- Blend the nuts and 8 cups water for 1-3 minutes until smooth. Squeeze the liquid through a nut milk bag to separate the fiber. I do this in two rounds, because my blender is smaller.
- Add the apple cider vinegar and bring to a boil, stirring occasionally to keep it from burning to the bottom of the pot. You will see the curd start to separate as soon as you put the vinegar in and the curd will become more pronounced as you heat it.
6. Use the drip out method to separate the curd. This process may take a while, an hour up to a day (or longer depending on how much material you’re working with and how the curd forms) to reach the right consistency. If you stir it gently in the strainer it will speed the process up. The curd will need to be approximately the consistency of room temperature cream cheese, dry enough to where you can form it into a shape and it will stay like that.
7. Once the curd is dry enough, add in the salt and culture. Stir well. If it’s not drying quickly enough, you can change to a clean, dry cloth. This will speed the process a little bit.
8. Form the cheese into whatever shape you want it to be. Sprinkle a tiny bit of salt on the surface, then cover with a thin layer of your choice of spice and set in your fermentation station, set at around 100-110 degrees. Let it culture for 24 hours and then flip it over. Let the cheese culture for 24 hours longer to complete. The longer you culture it, the tangier the final result will be. Wrapped cheese will stay good for a ridiculously long time, as long as 6 months or longer.
This cheese is divine. It’s the most wonderful food that ever graced my plate. Still, after years of producing small batches week after week, peeling thousands of pounds of hazelnuts, drying hundreds of pounds of hazelnut flour to toasty perfection…THIS is still my favorite food.
Here are a few ideas for separating the “no-whey” from the protein of cultured non-dairy things…I’m sure there are a million more ways to do this. I usually go with cheap and easy so I’ll start off there!
- Most people have a strainer and a pot and a cloth napkin. This works super well and you can pick it up and move it really easily. I think a colander would work too, though it might take longer to drip out because the holes in the colander are usually further apart.
2. Big hair band and a big cloth and a pot. This method works really well too, when the strainer is being used. This method is probably the fastest, with the least amount of blockage between the cloth and the curd. You can also scrape the sides down more easily with this method than the above because the cloth is tauter and doesn’t move.
3. Purchase a greek yogurt maker. I don’t use this device, so I can’t speak directly to it’s effectiveness, though it does seem convenient. For me, it’s another thing to store in a small kitchen space, so I prefer to use what I’ve got on hand, but to each her own!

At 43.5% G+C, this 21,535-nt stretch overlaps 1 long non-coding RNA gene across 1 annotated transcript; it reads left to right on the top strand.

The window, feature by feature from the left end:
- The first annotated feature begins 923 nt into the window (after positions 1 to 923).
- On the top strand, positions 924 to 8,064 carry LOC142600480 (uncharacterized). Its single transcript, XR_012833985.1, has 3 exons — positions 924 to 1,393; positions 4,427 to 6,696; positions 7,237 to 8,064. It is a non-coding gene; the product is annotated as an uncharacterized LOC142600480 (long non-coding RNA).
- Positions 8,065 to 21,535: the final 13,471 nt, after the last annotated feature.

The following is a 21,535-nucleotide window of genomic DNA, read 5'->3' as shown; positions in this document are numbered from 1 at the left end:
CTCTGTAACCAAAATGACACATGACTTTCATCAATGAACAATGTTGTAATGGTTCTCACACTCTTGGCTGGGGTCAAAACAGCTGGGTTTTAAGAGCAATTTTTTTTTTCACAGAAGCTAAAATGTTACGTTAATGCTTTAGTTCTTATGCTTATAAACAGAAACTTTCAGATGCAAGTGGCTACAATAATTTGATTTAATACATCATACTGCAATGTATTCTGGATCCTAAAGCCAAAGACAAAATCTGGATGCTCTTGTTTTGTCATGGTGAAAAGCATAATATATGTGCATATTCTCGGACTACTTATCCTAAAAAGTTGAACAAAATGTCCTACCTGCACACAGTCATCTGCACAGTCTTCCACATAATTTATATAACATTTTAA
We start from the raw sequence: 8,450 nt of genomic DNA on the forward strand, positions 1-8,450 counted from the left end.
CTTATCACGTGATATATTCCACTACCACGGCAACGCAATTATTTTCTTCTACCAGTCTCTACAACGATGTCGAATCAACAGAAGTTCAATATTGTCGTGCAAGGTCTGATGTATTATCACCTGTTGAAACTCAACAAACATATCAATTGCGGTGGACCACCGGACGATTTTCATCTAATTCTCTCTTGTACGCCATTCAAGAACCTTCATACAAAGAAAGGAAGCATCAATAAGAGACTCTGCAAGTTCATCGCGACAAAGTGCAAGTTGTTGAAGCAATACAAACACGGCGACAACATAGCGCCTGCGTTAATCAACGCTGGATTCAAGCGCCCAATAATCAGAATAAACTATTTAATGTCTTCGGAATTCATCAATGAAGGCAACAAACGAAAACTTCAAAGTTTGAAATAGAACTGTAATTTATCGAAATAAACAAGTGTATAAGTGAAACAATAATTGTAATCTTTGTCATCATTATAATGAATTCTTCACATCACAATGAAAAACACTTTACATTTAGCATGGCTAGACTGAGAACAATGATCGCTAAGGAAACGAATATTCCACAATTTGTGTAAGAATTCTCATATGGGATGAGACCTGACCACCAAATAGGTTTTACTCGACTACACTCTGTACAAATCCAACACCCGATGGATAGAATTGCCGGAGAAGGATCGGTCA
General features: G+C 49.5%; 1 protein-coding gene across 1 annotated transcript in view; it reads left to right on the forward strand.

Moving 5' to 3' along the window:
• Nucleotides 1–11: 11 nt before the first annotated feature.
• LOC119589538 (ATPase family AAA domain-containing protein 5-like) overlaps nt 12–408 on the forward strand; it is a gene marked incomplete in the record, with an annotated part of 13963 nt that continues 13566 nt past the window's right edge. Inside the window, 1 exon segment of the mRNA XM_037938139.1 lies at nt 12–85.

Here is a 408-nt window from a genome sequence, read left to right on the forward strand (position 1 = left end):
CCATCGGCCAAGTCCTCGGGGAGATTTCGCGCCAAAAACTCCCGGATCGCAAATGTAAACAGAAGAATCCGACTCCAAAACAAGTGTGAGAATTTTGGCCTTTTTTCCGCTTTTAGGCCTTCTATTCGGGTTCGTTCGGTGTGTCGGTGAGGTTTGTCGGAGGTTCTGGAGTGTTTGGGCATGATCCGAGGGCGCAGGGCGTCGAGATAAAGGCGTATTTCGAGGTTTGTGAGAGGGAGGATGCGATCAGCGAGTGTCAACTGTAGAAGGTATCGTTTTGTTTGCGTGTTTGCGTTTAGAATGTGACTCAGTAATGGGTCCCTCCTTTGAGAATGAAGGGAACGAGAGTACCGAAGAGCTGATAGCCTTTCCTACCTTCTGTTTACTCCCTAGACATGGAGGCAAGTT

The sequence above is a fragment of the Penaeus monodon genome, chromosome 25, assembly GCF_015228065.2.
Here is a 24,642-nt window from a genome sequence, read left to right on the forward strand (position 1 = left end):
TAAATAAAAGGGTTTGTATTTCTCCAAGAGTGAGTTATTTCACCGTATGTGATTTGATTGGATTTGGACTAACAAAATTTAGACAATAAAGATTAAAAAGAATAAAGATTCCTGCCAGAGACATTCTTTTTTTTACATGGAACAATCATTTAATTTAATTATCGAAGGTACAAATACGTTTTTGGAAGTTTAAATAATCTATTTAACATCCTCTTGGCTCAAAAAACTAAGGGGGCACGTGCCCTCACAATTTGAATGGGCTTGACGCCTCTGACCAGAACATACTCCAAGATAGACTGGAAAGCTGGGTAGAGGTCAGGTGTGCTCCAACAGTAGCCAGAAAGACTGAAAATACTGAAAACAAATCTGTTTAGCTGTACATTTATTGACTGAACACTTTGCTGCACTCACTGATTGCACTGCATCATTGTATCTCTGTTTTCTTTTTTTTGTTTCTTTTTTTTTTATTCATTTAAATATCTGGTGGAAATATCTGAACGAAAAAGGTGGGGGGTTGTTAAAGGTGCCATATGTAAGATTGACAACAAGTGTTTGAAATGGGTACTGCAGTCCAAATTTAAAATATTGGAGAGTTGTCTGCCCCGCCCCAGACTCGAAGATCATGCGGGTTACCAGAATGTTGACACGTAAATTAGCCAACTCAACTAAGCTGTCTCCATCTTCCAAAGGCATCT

I’m calling this hazelnut yogurt, because of the way I’ve made it, however, it’s more like cultured hazelnut creme fraiche. It’s so rich and flavorful, you won’t want to use it like yogurt. It’s better suited to a dollop on a savory dish to add depth and richness to the meal.
What you need:
- 2 c hazelnuts
- fermentation station
- an extraction bag (panty hose or nutmilk bag)
- a drip station (wire screen sieve and cloth)
- one scoop Avellana vegan cultures
- Soak the hazelnuts overnight. Boil them in a pot with two tablespoons of baking soda. Once the skins start to slip, remove from heat, strain off water, and refill the pot with cold water. Rub the hazelnuts between your hands to remove the peels.
- Put peeled hazelnuts into blender with 6 cups water (you will likely need to divide this into two rounds. Filter out the hazelnut fiber with the panty hose or nut milk bag. Place milk in a large bowl or container.
- Add one level scoop of Avellana culture to the hazelnut milk and stir. Place bowl/container into fermentation station (or divide into smaller containers if the fermentation station isn’t big enough) and culture for eight hours at 100 degrees.
- The protein and fat of the hazelnut will separate from the water during culturing. This “no whey” will need to be separated off to thicken the cream to your desired consistency. Line a screen sieve with a tightly woven cloth and pour the cultured hazelnut cream in. Thickening will likely take several hours. You can stir the cream gently to speed the process. Cover it while you wait for it to drip out.
The final result is a rich, velvety cultured cream. You can push it toward the savory side or go sweet with it. Either way, a little of this cream goes a LONG way, so use it sparingly!!